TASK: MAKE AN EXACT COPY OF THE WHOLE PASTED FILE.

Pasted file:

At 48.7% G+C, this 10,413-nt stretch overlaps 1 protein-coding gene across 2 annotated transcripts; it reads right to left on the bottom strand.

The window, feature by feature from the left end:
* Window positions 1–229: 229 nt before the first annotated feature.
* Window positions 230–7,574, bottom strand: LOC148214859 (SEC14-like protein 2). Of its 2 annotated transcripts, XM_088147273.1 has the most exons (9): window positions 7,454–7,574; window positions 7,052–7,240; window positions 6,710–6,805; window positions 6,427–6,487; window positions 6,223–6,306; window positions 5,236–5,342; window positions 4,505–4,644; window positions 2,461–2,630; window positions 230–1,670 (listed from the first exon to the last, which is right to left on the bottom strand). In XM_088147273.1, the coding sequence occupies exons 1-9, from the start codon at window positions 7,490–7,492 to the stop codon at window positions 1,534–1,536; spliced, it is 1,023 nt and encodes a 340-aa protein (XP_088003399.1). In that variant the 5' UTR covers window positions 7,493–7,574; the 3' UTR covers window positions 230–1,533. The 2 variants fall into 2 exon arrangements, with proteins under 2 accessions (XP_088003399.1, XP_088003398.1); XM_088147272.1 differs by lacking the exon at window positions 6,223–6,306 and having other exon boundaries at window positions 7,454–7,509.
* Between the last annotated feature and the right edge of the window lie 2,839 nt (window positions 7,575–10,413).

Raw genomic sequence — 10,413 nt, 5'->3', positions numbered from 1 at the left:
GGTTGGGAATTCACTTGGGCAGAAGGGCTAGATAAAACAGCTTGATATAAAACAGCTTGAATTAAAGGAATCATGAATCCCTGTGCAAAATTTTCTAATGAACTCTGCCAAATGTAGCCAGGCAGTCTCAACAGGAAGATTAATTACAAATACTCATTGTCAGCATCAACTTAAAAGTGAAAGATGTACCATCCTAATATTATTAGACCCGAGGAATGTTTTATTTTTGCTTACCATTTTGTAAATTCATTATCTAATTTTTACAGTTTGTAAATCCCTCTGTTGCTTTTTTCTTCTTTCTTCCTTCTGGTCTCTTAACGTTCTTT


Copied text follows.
At 48.7% G+C, this 10,413-nt stretch overlaps 1 protein-coding gene across 2 annotated transcripts; it reads right to left on the bottom strand.

The window, feature by feature from the left end:
* Window positions 1–229: 229 nt before the first annotated feature.
* Window positions 230–7,574, bottom strand: LOC148214859 (SEC14-like protein 2). Of its 2 annotated transcripts, XM_088147273.1 has the most exons (9): window positions 7,454–7,574; window positions 7,052–7,240; window positions 6,710–6,805; window positions 6,427–6,487; window positions 6,223–6,306; window positions 5,236–5,342; window positions 4,505–4,644; window positions 2,461–2,630; window positions 230–1,670 (listed from the first exon to the last, which is right to left on the bottom strand). In XM_088147273.1, the coding sequence occupies exons 1-9, from the start codon at window positions 7,490–7,492 to the stop codon at window positions 1,534–1,536; spliced, it is 1,023 nt and encodes a 340-aa protein (XP_088003399.1). In that variant the 5' UTR covers window positions 7,493–7,574; the 3' UTR covers window positions 230–1,533. The 2 variants fall into 2 exon arrangements, with proteins under 2 accessions (XP_088003399.1, XP_088003398.1); XM_088147272.1 differs by lacking the exon at window positions 6,223–6,306 and having other exon boundaries at window positions 7,454–7,509.
* Between the last annotated feature and the right edge of the window lie 2,839 nt (window positions 7,575–10,413).

Raw genomic sequence — 10,413 nt, 5'->3', positions numbered from 1 at the left:
GGTTGGGAATTCACTTGGGCAGAAGGGCTAGATAAAACAGCTTGATATAAAACAGCTTGAATTAAAGGAATCATGAATCCCTGTGCAAAATTTTCTAATGAACTCTGCCAAATGTAGCCAGGCAGTCTCAACAGGAAGATTAATTACAAATACTCATTGTCAGCATCAACTTAAAAGTGAAAGATGTACCATCCTAATATTATTAGACCCGAGGAATGTTTTATTTTTGCTTACCATTTTGTAAATTCATTATCTAATTTTTACAGTTTGTAAATCCCTCTGTTGCTTTTTTCTTCTTTCTTCCTTCTGGTCTCTTAACGTTCTTT